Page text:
Hariri: “commitments not fulfilled”

11 Jan
Hariri memorial shrine.

Image via Wikipedia

 It’s your fault!

 No, your fault!

 No, your fault!

 You!

 You!

Unfortunately, this is the game the March 8 and March 14 camps have been playing over the last few days.  The impact of the Saudi-Syrian settlement that aimed to calm tensions between supporters of Prime Minister Sa’ad Hariri and supporters of Hezbollah has so far been limited.  Despite what some fear-mongerers believe, both sides desire peace – but they also covet dignity.  Neither camp wishes to be the one to make the first move and, in all likelihood, neither really wants to fulfil their side of the bargain.

The precise clauses of the settlement have not been made public, but it seems that Hezbollah had pledged to withdraw the Syrian arrest warrants issued a few months ago against a number of members of Lebanon‘s majority, especially Hariri’s work team, which has damaged ties between the two sides.  In return for the withdrawal, Hariri would announce that he would not accuse Hezbollah of the assassination of his father, former Prime Minister Rafik Hariri, even if the indictment in the investigation did accuse some members of the party.

The commitments also encompass general stability, internal security, along with Hezbollah avoiding using its weapons on the internal scene as stipulated in the Doha agreement.  As the Borj Abi Haidar clashes of August 2010 demonstrate, this last has not been implemented.

In remarks referring to Hezbollah, Hariri has pointed out that “commitments [were] not fulfilled by the other camp.” Rather than leading by example, however, he has refused to observe his own commitments until Hezbollah observe theirs.  Hariri has called on Hezbollah to take the initiative, while Hezbollah have responded that it should be the Prime Minister who acts first.

Why the stalemate? The trouble is rooted in the very fact of the STL’s existence.  Hezbollah see the tribunal as a personal insult; Hariri feels that he would be insulting the memory of his father if he stopped the tribunal from going ahead.  Each side fundamentally disagrees as to what constitutes a soothing in political tensions.  Hezbollah has taken this to mean a straightforward dissolution of the STL; Hariri’s focus is on limiting the impact that the findings of the STL can have, whatever they may be.

A spokesman for March 14 said that “regardless of the speculation over Hariri’s statements on what is required of the other camp, these assumptions should not eliminate the fact that the settlement has been reached.”  But a settlement that neither party observes may as well not exist.

Ali Hassan Khalil, Amal MP, retaliated to Premier Hariri’s claims by accusing him of not cooperating with the settlement.  According to An Nahar newspaper, Speaker Nabih Berri asked Khalil to clarify with Hariri the steps the March 8 alliance should take to help the progression of the settlement.  Hariri replied that “they know what to do.”  Hezbollah emphasised their readiness to cooperate, apparently still desiring clarification.  They were “surprised to hear some officials close to the prime minister taking negative stances” and therefore hindering the settlement, according to Khalil.  Such political gaming might go some way to answering why so many other countries have become embroiled in Lebanon’s continuing political saga.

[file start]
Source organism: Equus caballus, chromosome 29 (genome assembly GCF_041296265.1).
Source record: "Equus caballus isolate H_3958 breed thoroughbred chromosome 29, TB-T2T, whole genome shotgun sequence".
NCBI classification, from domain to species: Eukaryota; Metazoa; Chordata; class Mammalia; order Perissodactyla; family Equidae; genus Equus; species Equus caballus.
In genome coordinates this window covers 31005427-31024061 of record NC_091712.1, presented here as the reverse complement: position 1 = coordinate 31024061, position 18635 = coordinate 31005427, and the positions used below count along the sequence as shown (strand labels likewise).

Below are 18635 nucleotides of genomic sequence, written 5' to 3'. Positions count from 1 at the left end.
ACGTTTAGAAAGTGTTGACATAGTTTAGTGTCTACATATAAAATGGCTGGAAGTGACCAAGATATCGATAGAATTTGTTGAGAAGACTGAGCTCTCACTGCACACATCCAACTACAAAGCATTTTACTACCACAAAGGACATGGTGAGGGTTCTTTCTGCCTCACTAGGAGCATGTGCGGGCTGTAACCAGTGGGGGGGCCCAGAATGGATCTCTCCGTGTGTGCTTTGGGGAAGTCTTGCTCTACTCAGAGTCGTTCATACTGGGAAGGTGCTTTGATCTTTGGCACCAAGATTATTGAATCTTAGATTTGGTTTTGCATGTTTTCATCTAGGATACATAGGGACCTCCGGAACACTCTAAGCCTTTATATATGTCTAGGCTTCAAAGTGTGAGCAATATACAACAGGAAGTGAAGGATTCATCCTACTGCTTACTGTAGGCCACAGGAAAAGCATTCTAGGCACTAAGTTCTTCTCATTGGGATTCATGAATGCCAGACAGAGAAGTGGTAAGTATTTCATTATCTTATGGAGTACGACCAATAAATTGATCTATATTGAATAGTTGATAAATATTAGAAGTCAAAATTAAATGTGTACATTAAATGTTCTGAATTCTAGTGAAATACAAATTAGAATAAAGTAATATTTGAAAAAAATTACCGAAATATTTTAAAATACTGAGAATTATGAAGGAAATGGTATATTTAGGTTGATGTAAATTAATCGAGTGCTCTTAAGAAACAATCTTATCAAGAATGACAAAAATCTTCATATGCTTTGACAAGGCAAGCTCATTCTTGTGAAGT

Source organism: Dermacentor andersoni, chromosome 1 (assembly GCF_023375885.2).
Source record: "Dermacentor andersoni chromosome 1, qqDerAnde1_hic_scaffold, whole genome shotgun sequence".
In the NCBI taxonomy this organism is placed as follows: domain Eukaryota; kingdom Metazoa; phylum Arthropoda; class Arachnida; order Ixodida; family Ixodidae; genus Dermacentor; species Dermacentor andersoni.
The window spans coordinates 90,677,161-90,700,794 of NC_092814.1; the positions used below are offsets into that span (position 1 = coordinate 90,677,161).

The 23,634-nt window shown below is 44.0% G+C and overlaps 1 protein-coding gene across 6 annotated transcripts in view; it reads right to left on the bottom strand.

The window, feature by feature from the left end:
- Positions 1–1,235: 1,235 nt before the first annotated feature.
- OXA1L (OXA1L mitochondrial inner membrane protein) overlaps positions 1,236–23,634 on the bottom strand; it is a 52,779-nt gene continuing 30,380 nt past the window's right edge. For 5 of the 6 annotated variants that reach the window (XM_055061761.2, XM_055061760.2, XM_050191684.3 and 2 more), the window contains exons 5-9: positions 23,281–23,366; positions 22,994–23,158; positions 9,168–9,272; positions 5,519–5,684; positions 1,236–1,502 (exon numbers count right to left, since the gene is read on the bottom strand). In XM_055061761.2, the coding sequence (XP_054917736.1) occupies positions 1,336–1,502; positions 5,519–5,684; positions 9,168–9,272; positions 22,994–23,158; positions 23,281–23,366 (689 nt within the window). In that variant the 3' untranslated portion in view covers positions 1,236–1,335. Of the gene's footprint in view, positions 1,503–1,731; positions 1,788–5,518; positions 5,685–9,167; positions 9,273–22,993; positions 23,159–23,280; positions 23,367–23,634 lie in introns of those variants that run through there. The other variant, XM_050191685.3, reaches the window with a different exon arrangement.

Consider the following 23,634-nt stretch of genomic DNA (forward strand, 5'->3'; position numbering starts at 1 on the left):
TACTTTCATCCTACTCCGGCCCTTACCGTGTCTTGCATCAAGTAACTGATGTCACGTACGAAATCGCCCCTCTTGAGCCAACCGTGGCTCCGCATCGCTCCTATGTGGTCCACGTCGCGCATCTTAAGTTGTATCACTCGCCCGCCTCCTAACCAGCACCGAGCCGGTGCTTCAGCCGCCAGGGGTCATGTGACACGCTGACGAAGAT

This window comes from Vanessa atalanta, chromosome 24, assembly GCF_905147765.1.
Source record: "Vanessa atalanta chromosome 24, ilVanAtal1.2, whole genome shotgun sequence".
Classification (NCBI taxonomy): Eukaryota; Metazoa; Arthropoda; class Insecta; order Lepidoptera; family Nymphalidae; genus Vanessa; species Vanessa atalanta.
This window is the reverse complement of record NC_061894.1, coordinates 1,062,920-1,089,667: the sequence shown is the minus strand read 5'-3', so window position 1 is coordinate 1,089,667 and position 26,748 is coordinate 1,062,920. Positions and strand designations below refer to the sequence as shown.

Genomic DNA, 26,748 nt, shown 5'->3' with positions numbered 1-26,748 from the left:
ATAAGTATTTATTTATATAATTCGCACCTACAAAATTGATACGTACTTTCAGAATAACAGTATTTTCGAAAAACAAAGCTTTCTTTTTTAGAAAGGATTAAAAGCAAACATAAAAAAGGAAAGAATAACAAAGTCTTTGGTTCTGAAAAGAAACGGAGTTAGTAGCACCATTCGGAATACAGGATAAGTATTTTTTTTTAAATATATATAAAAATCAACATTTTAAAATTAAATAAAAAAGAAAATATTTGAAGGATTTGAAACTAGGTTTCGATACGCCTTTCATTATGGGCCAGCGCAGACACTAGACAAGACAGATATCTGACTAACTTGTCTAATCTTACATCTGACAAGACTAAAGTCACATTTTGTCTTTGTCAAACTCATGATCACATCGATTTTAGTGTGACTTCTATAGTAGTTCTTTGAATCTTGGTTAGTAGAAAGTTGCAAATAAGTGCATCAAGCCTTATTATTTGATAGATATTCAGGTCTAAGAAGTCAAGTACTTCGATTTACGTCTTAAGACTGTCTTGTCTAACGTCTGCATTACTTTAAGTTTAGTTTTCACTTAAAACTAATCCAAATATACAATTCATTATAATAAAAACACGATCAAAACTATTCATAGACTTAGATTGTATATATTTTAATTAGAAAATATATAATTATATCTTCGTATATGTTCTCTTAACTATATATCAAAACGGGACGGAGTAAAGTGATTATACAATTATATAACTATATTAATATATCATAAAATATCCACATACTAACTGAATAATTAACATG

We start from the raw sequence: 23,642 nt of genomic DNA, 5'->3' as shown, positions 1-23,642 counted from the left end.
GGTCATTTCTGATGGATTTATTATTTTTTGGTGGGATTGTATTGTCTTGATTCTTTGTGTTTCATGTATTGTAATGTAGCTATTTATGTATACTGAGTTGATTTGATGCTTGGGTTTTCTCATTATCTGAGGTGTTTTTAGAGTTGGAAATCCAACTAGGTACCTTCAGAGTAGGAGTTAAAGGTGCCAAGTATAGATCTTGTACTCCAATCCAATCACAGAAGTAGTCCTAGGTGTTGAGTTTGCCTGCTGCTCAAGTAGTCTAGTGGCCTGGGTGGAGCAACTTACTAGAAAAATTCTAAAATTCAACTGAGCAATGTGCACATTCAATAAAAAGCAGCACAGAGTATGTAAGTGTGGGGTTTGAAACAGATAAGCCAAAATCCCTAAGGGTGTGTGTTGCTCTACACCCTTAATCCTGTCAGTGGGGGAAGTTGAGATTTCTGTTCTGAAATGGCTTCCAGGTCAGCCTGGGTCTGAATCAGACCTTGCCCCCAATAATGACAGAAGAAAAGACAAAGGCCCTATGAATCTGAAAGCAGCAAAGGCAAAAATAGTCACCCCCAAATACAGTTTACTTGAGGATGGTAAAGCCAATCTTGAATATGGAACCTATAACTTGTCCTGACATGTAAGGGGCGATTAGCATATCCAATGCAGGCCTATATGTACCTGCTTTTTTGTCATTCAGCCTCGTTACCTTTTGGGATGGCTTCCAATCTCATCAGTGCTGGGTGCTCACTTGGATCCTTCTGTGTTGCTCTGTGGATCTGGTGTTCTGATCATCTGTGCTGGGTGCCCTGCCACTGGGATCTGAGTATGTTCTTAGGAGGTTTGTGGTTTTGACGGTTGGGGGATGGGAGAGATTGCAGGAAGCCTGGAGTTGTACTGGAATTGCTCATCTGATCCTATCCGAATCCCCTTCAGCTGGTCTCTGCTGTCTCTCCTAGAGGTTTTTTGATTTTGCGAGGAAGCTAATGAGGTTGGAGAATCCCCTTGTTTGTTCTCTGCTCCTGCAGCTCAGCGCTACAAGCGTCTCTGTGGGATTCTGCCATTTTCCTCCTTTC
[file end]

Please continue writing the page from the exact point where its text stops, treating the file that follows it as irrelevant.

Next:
With both parties reluctant to take the first step towards fulfilling these pledges, the stalemate seems set.

Meanwhile President Michel Suleiman is optimistic that a settlement in Lebanon’s political crisis will soon emerge.  He has emphasised hopes that the Saudi-Syrian solution will help reactivate the national dialogue and the normal functioning of the Cabinet.

Sources from the Presidential Palace in Baabda have reported that complete coordination is ongoing between him, Prime Minister Saad Hariri, and House Speaker Nabih Berri.  Lebanon’s government shares power between religious sects: the President is Christian, the Prime Minister Sunni and the Speaker Shi’a.

Suleiman stated that the Lebanese are aware that no side can benefit from an escalation in tension.

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2 Responses to “Hariri: “commitments not fulfilled””

Trackbacks/Pingbacks

  1. Lebanese Government Collapses « emserrs - January 13, 2011

    […] Saudi Arabia and Syria have since July been in talks to reach a settlement that would please both supporters of Hezbollah and of Hariri.  The talks were lauded as the best chance for the conflict to resolve: it would be an Arabic settlement and not a Western one.  Yet on Friday Premier Hariri told Saudi newspaper Al-Hayat that the Saudi-Syrian agreement had been finalised long ago and that Hezbollah had not lived up to its side of the deal.( https://emserrs.wordpress.com/2011/01/11/hariri-%e2%80%9ccommitments%e2%80%9d/) […]

  2. Lebanon Government Collapses « emserrs - January 13, 2011

    […] Saudi Arabia and Syria have since July been in talks to reach a settlement that would please both supporters of Hezbollah and of Hariri.  The talks were lauded as the best chance for the conflict to resolve: it would be an Arabic settlement and not a Western one.  Yet on Friday Premier Hariri told Saudi newspaper Al-Hayat that the Saudi-Syrian agreement had been finalised long ago and that Hezbollah had not lived up to its side of the deal.( https://emserrs.wordpress.com/2011/01/11/hariri-%e2%80%9ccommitments%e2%80%9d/) […]

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